“You don’t have to stand in front of a TV camera to get your point across,” she said. She added that their lack of a connection to City Hall is a plus. “We don’t have a lot to undo,” Mason said.
Zimmer announced earlier last week that her ticket consists of Carol Marsh, Ravinder Bhalla, and Dave Mello.
Former Councilwoman Marsh ran for mayor in 2005 and forced a runoff election against Roberts. For a time, she disappeared from the forefront of the local political landscape. She has served as the co-vice president of the powerful Hudson County Democratic Organization (HCDO). But she said she has since severed those ties in anticipation of running for Hoboken office.
Bhalla is a government law specialist who until recently had worked as a contracted attorney for the city’s rent board. Bhalla has – unlike many of the other council candidates – been speaking out at council meetings and through letters to the editor about city mismanagement.
Dave Mello is a political newcomer who was drawn into the arena through a few grass-roots organizations. Mello is a middle school teacher with a law degree, and he was engaged with the local groups SW6 and Save Block 11 in their crusade for more park land in the southwest corner of town.
Zimmer was asked about the rumors that she will be supported by the HCDO. During her council race two years ago, she received $4,000 in donations from two HCDO members, and was criticized by Mason for doing so.
Zimmer did not rule out taking funding from them to support her race, but she noted that the majority of her funding for her council race in 2007 came from Hoboken residents.
“I have never, and will never, compromise my integrity in exchange for political support,” she said Friday. “During my time on the City Council, I have never cast a vote based on any criteria other than what I believed was best for Hoboken. If the citizens of Hoboken give me the opportunity to serve as their mayor, I will continue to govern in that manner.”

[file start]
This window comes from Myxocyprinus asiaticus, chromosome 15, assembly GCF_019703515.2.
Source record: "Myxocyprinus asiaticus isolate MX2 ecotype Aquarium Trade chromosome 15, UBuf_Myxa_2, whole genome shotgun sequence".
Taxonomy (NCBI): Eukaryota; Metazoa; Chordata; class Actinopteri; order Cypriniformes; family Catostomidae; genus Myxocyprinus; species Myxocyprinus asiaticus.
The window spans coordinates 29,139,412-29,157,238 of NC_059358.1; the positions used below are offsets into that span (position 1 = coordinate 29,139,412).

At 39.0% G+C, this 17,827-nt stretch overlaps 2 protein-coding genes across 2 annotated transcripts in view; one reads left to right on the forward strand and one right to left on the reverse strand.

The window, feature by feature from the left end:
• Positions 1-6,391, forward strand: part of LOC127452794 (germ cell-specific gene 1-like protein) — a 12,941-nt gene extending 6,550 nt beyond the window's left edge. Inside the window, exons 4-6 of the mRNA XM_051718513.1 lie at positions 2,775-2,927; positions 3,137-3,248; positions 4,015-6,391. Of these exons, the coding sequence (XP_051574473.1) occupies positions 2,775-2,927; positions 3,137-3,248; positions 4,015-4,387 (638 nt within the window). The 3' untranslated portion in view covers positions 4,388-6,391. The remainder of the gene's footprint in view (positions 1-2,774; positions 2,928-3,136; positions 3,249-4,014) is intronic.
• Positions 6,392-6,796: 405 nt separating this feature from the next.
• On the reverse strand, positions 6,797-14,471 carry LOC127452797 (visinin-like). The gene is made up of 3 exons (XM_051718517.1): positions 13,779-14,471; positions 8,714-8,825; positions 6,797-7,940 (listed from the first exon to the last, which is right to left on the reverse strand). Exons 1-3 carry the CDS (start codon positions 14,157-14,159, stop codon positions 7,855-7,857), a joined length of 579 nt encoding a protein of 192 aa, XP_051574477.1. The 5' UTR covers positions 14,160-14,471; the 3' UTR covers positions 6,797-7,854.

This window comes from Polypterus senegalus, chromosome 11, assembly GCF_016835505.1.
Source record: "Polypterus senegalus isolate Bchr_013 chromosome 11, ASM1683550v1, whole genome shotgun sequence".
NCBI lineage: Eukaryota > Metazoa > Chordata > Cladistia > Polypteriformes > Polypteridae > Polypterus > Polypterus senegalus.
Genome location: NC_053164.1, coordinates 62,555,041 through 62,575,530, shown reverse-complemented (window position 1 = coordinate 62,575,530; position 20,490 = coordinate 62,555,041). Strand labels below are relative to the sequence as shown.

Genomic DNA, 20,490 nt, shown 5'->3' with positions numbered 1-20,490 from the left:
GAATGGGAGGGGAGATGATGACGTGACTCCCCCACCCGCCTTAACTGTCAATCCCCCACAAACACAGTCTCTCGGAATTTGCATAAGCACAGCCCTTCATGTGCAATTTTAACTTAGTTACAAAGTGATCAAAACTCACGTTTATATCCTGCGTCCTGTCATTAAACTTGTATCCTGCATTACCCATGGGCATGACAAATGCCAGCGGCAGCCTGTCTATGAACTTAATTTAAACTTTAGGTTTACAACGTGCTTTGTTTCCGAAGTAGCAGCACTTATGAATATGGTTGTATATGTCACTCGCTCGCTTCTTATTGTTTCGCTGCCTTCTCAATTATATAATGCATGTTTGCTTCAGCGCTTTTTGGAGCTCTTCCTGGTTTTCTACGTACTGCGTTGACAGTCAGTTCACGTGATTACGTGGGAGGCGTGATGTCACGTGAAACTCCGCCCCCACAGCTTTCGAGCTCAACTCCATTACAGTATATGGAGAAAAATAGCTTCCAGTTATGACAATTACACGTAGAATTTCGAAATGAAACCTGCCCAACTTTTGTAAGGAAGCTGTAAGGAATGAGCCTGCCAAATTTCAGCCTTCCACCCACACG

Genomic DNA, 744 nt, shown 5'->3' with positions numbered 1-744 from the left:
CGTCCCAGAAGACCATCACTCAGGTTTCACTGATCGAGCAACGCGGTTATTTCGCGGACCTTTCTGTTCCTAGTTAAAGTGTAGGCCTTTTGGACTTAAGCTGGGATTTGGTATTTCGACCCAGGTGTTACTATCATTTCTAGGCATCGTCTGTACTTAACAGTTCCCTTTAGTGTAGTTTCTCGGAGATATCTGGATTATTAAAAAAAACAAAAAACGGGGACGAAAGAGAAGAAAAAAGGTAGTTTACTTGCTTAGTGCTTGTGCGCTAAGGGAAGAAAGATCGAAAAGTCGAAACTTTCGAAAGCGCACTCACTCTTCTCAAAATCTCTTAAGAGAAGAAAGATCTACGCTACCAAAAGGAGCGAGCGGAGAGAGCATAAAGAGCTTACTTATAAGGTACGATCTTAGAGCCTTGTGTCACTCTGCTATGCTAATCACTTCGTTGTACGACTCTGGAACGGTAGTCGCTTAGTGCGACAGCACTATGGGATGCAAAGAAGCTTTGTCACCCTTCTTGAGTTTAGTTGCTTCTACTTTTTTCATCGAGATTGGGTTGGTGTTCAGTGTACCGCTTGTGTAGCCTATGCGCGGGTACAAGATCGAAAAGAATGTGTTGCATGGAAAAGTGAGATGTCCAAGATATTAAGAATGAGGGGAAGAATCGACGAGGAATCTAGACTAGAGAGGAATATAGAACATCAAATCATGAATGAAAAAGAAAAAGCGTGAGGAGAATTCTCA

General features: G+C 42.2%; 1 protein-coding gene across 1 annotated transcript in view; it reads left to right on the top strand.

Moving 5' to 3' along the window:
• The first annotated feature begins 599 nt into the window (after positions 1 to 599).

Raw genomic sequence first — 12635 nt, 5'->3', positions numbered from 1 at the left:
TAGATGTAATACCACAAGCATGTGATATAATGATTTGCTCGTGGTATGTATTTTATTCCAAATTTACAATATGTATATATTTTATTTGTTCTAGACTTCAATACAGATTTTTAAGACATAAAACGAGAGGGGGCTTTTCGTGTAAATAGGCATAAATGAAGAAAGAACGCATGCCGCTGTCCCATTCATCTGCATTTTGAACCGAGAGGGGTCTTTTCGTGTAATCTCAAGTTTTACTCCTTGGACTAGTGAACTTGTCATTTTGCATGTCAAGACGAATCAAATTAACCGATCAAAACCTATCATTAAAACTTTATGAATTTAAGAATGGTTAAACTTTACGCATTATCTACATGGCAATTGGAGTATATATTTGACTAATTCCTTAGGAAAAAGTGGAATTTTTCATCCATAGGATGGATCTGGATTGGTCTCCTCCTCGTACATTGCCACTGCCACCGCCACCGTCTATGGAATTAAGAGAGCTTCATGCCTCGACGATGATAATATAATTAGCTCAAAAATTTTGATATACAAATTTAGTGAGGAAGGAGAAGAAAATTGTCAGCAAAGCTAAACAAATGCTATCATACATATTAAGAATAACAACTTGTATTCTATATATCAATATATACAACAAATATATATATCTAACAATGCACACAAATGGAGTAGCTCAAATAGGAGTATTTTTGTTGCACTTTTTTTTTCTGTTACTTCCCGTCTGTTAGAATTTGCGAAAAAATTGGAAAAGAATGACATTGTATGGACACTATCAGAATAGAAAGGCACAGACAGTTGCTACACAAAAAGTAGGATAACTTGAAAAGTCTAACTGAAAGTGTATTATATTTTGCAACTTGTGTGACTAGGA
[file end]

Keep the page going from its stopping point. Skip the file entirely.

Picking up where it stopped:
Cammarano: Out of the gate early
Councilman Cammarano’s ticket includes Angel Alicea, Frances Rhodes-Kearns, and Mike Novak.
Rhodes-Kearns is the president of the school board and the cousin of Cammarano-backer and former county Freeholder Maurice Fitzgibbons.
Alicea is a Union City police detective who volunteered for over 20 years on the Hoboken Housing Authority board, most recently as chairman. Last year, Zimmer and other council members decided that it was time for a change in the projects, and in a controversial vote, they appointed a new member of the board instead of Alicea. Many residents of the HHA came to the council meeting and objected to the vote to replace Alicea.
Novak, president of Atlantic Environmental Solutions, an environmental consulting firm, was recently appointed to the city’s Zoning Board by Roberts.
Cammarano, a young attorney, was initially an ally of Roberts when he came into office in 2005, but the following year began criticizing him harshly.
Cammarano’s major point of contention with the other two main mayoral candidates is that he voted to pass the city budget last year, while Mason and Zimmer failed to do so, saying it was underfunded. This matter forced the state monitor to come into Hoboken. Cammarano says that if Hoboken had retained control over its finances, taxes would not have had to be raised as much (see BUDGET story).
Timothy J. Carroll may be reached at email@example.com.